“Mr. PEC-Tacular” Jessie Godderz is a former two-time TNA world tag team champion and also appeared on CBS’ Big Brother. Godderz, in his own words, explains his journey into pro wrestling.
I always knew that I wanted to become a pro wrestler but just didn’t know how to get my foot in the door. It all seemed like a pipe dream back then.
How does a kid basically growing up in the middle of nowhere try to become a success in the world of wrestling? I honestly had no idea. I didn’t have any relatives in the sport. I was from modest means. I didn’t have any advantages whatsoever. I just kept my fingers crossed and hoped for the best. But that’s all it was.
Upon graduation from high school, I went to the local college, but instead of continuing to wrestle, I actually took my first detour into the sport of bodybuilding. I also started hitting the gym frequently because I wasn’t into partying and drinking like most everybody else who went to my school. And that’s when I fell in love with working out.
I saw relatively dramatic results in a short period of time and I was ecstatic. That was the positive. The negative was that because I started gaining size so easily, other students (the ones who were partying and drinking and were jealous of my “transformation”) accused me of taking steroids to improve my physique. What they didn’t realize is that I have never ever taken a single steroid or any other illegal substance of any kind...and never will.
Anyway, to prove them wrong, I decided to enter a North American Natural Bodybuilding Federation show, and I became the youngest natural pro bodybuilder in the WNBF, a record I still hold to this day. That accomplishment alone gave me a tremendous sense of self-confidence that I never had before. I then decided the time was right to channel that confidence into my pursuit of my lifelong dream... becoming a pro wrestler. But I still didn’t know how I was going to make that happen.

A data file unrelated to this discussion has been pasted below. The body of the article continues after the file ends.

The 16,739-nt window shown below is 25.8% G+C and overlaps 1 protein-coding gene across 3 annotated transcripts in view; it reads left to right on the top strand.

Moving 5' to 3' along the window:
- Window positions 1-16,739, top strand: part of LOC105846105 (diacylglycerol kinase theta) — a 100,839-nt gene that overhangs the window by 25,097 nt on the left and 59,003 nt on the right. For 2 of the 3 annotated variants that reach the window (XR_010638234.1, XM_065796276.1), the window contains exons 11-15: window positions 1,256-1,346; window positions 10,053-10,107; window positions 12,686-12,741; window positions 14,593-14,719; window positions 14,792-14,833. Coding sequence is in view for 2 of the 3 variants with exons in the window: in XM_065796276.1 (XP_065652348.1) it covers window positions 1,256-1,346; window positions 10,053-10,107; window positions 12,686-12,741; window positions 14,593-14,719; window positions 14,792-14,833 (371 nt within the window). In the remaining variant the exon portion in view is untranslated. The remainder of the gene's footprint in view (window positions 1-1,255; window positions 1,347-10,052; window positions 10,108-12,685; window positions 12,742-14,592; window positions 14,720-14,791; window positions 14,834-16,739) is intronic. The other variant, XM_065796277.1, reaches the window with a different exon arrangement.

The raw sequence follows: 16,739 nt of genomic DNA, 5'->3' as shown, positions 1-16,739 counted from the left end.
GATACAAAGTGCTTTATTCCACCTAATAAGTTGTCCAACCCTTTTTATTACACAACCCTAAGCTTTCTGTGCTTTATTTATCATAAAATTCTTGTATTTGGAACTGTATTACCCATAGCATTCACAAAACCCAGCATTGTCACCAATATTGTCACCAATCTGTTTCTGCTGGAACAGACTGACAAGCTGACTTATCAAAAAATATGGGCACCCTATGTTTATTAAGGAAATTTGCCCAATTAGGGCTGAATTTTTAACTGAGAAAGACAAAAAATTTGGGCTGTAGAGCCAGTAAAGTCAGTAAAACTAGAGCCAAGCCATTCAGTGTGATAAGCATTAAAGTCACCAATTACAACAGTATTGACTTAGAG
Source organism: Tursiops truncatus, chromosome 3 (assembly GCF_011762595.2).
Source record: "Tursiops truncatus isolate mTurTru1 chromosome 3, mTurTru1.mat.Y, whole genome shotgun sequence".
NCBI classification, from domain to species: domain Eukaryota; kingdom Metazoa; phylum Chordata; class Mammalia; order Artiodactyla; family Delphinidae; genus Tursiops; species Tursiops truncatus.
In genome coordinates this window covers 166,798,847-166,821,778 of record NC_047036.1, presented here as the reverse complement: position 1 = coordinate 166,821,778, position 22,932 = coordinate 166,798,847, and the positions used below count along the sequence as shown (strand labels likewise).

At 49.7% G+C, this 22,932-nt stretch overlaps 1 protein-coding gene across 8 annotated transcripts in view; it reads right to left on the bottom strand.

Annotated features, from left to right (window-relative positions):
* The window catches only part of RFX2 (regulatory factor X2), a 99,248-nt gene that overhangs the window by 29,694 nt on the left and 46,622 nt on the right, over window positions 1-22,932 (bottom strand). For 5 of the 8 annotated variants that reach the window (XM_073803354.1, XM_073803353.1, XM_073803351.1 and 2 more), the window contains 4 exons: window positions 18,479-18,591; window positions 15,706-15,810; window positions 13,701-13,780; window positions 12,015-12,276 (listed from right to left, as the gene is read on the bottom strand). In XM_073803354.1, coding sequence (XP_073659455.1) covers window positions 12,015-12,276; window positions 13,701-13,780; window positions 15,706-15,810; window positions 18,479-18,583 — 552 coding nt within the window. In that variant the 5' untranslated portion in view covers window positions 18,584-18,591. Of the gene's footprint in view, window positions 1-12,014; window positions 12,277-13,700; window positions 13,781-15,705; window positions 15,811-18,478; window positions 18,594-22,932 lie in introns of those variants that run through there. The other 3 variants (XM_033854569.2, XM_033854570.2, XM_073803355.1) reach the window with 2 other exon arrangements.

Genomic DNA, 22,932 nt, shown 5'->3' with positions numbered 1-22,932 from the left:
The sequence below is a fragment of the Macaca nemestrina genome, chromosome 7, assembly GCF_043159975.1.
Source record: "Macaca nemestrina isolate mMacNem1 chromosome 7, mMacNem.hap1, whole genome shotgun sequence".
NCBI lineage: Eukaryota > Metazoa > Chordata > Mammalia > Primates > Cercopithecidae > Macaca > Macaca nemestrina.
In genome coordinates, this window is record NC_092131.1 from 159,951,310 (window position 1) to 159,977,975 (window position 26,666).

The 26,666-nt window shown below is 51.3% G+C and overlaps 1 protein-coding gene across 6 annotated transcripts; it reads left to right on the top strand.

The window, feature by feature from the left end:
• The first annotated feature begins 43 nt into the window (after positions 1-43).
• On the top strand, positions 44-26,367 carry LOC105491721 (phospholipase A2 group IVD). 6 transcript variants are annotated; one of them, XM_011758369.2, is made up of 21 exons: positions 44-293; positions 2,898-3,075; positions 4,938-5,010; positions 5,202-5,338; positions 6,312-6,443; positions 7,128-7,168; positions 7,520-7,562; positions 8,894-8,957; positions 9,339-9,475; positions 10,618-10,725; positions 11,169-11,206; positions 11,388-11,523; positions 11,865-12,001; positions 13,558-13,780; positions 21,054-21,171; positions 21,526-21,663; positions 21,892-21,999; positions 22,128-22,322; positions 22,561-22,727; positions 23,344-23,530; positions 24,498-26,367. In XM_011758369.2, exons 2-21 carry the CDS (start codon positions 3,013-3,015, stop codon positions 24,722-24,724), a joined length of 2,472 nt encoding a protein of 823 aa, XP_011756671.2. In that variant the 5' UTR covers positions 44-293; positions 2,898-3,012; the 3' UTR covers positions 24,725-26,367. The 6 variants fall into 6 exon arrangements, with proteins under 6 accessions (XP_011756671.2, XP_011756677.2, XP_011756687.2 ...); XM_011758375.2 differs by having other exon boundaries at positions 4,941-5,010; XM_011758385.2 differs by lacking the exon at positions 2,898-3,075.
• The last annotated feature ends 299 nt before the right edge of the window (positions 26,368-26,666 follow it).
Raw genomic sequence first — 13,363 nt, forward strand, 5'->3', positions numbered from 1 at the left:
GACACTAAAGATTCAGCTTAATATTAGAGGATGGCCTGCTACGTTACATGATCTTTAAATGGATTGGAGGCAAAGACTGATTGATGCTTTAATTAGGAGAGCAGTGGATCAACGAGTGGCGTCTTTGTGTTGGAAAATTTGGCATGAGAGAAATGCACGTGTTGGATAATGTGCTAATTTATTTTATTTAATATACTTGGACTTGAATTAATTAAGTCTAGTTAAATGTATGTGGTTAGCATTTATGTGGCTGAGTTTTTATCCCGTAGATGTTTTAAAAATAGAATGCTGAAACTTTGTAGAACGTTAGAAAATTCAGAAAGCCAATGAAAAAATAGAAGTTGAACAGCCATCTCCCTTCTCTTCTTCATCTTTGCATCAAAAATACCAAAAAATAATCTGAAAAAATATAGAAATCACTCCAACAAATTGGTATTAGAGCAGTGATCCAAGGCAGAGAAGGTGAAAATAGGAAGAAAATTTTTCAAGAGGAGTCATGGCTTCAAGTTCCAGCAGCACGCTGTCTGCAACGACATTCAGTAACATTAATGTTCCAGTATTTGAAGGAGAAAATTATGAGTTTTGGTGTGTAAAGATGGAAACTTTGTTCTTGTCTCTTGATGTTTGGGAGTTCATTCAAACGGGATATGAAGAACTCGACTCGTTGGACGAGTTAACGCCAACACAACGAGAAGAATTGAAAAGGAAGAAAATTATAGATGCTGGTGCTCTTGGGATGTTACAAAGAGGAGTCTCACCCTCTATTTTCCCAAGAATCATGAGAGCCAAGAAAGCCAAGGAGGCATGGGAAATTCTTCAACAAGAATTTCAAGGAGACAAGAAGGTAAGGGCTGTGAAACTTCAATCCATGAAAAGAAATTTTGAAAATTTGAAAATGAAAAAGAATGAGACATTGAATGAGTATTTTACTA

The only thing I had to go on was that I had heard that you have to either be in New York or LA to make those kind of dreams come true... since I loved the beach, I thought, ‘Well, I’m gonna move to LA!’ So after my freshman year of college, I decided to take a job at the local train station as a train conductor to save up enough money to make the move to LA. I worked there for a year and a half and then decided the time was right to make the big move. So I left college, packed my bags, said goodbye to my family and friends in Iowa and drove to California, not knowing a single soul, and with no idea of what the future had to hold.
Shortly after I arrived in California, things started happening very, very quickly. While still trying to figure out how to get my foot in the door in the pro wrestling industry, I joined a modeling agency and went on casting calls. The modeling agency sent me to a casting call for my favorite television show of all time... CBS’ Big Brother, which really changed my life forever. I literally became a household name overnight because of the show. I truly owe Big Brother my entire career.
Once the Big Brother season ended, I was at a crossroads. I ended up going back to Iowa to enter the WNBF Mr. Natural Iowa competition in 2008...and lo and behold, I won that one, too. After that win, I returned to California with hopes of finally making the transition to pro wrestling. And it was then that I would finally get my first big break and it was by sheer luck. I decided to train at Gold’s Gym in Venice one day when I spotted of all people...the “Nature Boy” Ric Flair.
I got the courage to walk up to him, introduced myself, told him that I had a tremendous amount of respect for him...and wanted to follow in his footsteps and become a pro wrestler. Fortunately, he was an unbelievably nice guy and was incredibly helpful. He advised me to move to Orlando, Florida and enroll in a school called Florida Championship Wrestling to learn basic skills (that school, by the way, would later become NXT). So of course I took Ric’s advice, moved to Orlando, and enrolled in FCW. The class lasted three months and was an invaluable learning experience.